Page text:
František Beneš

* 1928  

  • “There was one rumour that started up in Hrušky, that I had helped someone escape, but I had nothing to do with it. People were just running away, so they did, that’s it. Except that someone had supposedly seen me somewhere, and this got out in Hrušky. And it was making the rounds there, and they were starting to watch me and follow me, and so I reckoned things weren’t looking very good. I felt it was tightening up around me, that I didn’t have much space left. So there was no choice, I had to get up and leave. Well, and also, I was supposed to start my army service in about a week, I was to be in Orlová, near Ostrava, and there weren’t anything but mines there, those AECers [forced labour corps]. So I added one to the other. And I came to the conclusion that I had no choice but to leg it.”

  • “The water was cold, so we undressed, wrapped our clothes up, and crossed the Dyje [Thaya] to the other side. They would’ve, if they had seen us there on the Dyje, they would’ve shot us dead. Because it was all dark everywhere, only the Dyje glittered with light. It was a pretty wide river. Luckily, we crossed it. Well, and we were resting on the other side, and I was playing around, that Gajda had a sub-machine gun, so I was playing around with it, and I remember Gajda taking a bullet out of his pocket and saying: ‘This one’s for me, this bullet.’ Well, and really, some three weeks later they waited for him there, and that was the end of him. Whether he shot himself, or they shot him, I don’t know.”

  • “We corresponded with that Bartoš man. We had a good relationship, Hruškers and Lanžhoters from Moravian Slovakia. We asked right off the bat, perhaps he had more information, we wondered what the politics were actually like here [in Czechoslovakia]. Well, he said: ‘Well, boys, it’s fucked up here,’ he wrote, ‘it’s fucked up, go get yourselves a life in Canada.’”

  • “The way it was after that February, it was a complete catastrophe. Well, and then there were elections, right after that February, sometime in the summer. And that was a united candidate list. Those were Communists, and if you didn’t want to vote Communists, well you could throw in a blank ticket. Except the blank ticket wasn’t any use, no use at all, it was just some kind of protest. Well, and we boys had just passed twenty about then, so mostly we all voted blank tickets. The boys back then had a bit more spunk.”

  • “My brother, he wanted to get into Canada. He even applied to get permission to leave. It was possible to do that, but it was of no use anyway. They didn’t let anyone go. But you could apply for it, it was something like that. Well, so they denied it to him, so he reckoned stuff them, he’d make himself a cart. So he made a cart, but he only drove it as far as Břeclav. It broke down there. Now what? It took him a day before he decided to escape by himself. Except that he had to leave his wife and children at home.”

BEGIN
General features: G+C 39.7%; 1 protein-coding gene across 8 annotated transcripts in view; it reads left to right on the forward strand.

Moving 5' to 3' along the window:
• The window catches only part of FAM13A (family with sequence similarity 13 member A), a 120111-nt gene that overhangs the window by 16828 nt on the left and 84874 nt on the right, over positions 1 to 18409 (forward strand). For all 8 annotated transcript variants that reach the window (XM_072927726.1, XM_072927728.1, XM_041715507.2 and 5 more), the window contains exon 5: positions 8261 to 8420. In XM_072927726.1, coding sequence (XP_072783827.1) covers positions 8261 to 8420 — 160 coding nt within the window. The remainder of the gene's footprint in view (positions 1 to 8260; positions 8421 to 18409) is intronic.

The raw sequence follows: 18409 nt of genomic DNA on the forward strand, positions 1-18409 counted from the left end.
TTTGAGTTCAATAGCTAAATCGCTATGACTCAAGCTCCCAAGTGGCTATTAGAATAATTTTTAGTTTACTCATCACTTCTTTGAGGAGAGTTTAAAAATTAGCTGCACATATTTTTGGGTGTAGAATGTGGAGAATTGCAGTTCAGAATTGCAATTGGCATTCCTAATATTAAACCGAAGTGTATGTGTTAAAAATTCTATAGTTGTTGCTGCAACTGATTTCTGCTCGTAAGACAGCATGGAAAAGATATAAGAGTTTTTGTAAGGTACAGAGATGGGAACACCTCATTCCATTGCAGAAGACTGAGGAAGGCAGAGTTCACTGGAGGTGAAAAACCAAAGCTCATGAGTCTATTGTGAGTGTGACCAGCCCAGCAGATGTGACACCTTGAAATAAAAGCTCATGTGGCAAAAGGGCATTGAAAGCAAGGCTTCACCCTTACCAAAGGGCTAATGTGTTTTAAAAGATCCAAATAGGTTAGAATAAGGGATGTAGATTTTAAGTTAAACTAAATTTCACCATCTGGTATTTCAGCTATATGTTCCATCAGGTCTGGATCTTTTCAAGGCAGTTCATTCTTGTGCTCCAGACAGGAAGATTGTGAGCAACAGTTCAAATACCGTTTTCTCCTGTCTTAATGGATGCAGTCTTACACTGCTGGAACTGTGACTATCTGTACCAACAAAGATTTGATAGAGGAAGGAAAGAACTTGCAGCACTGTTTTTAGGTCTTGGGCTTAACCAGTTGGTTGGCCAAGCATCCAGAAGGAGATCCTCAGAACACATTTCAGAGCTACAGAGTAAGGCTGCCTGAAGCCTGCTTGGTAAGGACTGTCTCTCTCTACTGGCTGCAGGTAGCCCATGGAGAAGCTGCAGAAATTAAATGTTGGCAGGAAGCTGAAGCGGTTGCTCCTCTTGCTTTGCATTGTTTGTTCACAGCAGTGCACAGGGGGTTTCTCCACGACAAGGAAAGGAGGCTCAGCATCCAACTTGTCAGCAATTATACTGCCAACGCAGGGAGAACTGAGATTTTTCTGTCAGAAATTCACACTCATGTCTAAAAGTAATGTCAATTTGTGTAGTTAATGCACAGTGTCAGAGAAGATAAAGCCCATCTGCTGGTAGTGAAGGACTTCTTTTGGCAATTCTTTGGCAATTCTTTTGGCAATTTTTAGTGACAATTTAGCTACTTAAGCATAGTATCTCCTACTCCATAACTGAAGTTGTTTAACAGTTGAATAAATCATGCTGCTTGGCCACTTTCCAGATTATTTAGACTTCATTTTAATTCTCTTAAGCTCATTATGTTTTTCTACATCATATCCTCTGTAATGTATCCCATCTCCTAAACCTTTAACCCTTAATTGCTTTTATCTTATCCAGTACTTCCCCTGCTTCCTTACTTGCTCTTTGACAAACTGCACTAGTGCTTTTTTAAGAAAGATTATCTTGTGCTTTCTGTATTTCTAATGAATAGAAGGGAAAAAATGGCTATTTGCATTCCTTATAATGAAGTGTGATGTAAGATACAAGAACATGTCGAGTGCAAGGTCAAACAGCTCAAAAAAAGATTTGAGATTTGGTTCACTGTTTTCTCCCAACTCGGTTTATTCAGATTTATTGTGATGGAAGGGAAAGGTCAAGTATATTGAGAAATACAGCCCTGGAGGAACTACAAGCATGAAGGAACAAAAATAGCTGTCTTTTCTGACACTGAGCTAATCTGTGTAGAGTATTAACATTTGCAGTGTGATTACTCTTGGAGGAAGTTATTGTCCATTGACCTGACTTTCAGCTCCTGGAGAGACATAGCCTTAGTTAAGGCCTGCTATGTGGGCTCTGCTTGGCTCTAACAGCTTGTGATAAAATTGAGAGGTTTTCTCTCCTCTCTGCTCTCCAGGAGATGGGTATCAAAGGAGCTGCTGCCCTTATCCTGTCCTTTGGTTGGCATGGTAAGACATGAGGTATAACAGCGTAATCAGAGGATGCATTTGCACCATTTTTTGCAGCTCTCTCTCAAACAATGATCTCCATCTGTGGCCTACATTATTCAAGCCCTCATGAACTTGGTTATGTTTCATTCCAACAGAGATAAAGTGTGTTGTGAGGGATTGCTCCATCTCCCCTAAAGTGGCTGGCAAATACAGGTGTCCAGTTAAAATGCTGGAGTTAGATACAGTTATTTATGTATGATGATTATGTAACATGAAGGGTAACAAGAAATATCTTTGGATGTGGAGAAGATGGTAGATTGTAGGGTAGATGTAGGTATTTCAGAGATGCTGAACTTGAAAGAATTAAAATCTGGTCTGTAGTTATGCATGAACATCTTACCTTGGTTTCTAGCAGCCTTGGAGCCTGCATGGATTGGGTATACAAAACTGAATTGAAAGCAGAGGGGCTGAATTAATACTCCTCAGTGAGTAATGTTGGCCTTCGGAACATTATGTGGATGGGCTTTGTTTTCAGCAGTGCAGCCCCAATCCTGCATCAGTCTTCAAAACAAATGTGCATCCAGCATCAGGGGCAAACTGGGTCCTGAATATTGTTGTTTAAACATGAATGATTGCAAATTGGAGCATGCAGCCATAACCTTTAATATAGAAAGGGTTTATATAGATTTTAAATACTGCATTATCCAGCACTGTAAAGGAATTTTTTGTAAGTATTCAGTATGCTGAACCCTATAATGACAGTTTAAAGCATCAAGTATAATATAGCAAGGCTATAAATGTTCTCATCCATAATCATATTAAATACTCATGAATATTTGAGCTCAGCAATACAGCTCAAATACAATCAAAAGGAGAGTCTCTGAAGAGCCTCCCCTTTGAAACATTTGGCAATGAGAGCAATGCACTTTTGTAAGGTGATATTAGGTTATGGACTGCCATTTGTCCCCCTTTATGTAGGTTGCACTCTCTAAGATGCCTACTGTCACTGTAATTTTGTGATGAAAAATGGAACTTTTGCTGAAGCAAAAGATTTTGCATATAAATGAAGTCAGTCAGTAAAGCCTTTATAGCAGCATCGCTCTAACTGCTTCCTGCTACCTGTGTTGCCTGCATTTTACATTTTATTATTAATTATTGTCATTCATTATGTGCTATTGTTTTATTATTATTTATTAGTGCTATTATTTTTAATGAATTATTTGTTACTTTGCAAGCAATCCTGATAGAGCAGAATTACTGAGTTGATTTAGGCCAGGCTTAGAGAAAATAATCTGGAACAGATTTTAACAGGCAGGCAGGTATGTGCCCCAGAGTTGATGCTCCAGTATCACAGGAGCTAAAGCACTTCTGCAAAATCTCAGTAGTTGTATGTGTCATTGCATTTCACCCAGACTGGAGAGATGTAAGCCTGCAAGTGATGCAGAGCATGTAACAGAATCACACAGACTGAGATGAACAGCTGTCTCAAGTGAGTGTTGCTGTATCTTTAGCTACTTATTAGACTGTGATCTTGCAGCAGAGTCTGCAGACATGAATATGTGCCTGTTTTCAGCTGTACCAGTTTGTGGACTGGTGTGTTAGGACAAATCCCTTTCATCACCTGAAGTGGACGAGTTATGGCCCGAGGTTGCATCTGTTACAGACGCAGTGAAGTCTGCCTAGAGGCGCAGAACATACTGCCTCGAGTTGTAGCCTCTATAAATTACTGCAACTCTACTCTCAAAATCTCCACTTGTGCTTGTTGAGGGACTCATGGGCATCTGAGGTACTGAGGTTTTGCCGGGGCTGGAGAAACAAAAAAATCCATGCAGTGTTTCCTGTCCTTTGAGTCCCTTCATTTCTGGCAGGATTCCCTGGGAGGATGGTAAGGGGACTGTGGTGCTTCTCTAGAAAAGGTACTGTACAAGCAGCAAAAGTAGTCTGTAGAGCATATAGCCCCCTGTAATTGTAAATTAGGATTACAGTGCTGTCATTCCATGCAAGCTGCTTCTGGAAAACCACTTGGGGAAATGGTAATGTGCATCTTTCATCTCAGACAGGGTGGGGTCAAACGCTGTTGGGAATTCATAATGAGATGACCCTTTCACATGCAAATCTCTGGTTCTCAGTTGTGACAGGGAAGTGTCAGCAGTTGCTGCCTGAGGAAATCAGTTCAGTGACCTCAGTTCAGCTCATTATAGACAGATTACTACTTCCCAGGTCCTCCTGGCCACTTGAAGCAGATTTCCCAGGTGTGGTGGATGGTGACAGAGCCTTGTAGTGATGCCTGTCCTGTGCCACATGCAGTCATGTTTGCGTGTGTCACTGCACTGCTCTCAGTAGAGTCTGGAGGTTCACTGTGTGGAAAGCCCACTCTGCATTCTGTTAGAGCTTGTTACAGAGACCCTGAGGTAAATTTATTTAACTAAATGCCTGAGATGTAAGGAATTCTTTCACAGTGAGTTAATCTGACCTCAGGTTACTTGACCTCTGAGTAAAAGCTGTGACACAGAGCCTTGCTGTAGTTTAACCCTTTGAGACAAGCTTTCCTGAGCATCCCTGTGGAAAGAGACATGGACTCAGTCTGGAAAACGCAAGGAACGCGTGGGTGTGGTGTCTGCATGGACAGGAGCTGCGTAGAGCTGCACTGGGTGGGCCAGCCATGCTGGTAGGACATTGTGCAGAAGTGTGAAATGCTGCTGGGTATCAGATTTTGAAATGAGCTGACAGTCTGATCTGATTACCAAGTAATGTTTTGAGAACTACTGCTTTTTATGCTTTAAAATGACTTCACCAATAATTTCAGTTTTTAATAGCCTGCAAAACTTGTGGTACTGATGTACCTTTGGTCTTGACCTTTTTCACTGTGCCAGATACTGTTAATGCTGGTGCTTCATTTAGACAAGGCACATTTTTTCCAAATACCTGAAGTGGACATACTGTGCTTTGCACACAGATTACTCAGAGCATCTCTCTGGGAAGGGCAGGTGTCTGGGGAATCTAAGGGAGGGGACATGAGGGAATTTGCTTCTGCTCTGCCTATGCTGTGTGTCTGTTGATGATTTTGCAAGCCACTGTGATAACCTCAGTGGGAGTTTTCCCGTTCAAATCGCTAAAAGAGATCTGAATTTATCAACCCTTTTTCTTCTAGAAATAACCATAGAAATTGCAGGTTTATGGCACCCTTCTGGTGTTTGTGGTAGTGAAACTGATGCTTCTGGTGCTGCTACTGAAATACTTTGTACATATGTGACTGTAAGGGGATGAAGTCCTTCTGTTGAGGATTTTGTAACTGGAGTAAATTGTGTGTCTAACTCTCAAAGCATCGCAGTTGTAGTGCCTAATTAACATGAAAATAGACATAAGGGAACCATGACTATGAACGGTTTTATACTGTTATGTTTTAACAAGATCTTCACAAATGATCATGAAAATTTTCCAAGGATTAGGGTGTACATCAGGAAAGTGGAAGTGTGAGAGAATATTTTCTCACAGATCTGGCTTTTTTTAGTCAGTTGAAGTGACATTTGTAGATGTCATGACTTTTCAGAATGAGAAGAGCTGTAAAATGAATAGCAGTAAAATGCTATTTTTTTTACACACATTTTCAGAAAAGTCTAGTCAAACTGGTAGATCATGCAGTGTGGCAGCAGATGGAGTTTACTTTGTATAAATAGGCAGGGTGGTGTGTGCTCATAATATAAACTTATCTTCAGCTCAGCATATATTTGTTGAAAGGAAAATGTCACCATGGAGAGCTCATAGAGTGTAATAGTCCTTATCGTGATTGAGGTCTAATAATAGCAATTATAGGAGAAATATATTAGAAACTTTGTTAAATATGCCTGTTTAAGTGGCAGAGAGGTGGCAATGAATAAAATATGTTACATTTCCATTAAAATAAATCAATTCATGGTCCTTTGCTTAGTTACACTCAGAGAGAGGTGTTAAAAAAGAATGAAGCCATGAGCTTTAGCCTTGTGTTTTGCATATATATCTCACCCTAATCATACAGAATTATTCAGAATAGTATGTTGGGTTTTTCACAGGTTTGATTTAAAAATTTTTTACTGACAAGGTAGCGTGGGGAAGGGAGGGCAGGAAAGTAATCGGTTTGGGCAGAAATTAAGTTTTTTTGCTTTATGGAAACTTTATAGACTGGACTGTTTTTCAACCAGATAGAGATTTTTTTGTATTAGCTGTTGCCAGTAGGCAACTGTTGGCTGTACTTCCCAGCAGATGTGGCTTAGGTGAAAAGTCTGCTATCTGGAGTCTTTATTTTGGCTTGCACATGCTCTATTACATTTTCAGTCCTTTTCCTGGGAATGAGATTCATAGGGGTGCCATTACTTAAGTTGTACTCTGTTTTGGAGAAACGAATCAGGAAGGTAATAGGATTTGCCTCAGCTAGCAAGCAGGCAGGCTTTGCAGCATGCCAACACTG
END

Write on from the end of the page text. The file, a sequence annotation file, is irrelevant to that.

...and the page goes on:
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    Dům pammětníka v Hulíně, 24.04.2014

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    duration: 01:11:26
    media recorded in project Stories of 20th Century
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When it comes to it, I was always lucky

IMG_1033.jpg (historic)
František Beneš
photo: archiv pamětníka, pořízeno při návštěvě pamětníka

František Beneš was born on 11 November 1928 into a smallholder’s family in the South Moravian village of Hrušky. He trained as a mechanic in the nearby town of Břeclav. He experienced resistance activities in Hrušky during World War II - paratroopers from the CLAY-EVA drop hid there, under the command of Antonín Bartoš, who later organised the activities of agents and border guides after 1948. After 1948 almost 50 citizens of Hrušky emigrated, including František Beneš. Rumour spread around the village that he too was into the illegal border crossings, and so he decided to make himself scarce. He was in a group of ten people, who were taken over the borders to Austria on 17 September 1950, by an acquaintance of his and agent from nearby Lanžhot, František Gajda. After staying at various refugee camps, František found his way to Canada, where he lived until 1991. In 1970 his younger brother Vladimír also attempted to escape. His plan to take his wife and children in a home-built tank was foiled by a malfunction, and so only Vladimír himself reached America. His family was not allowed to join him until 1977. František Beneš returned to Moravia in the early 1990s. He now lives in Hulín.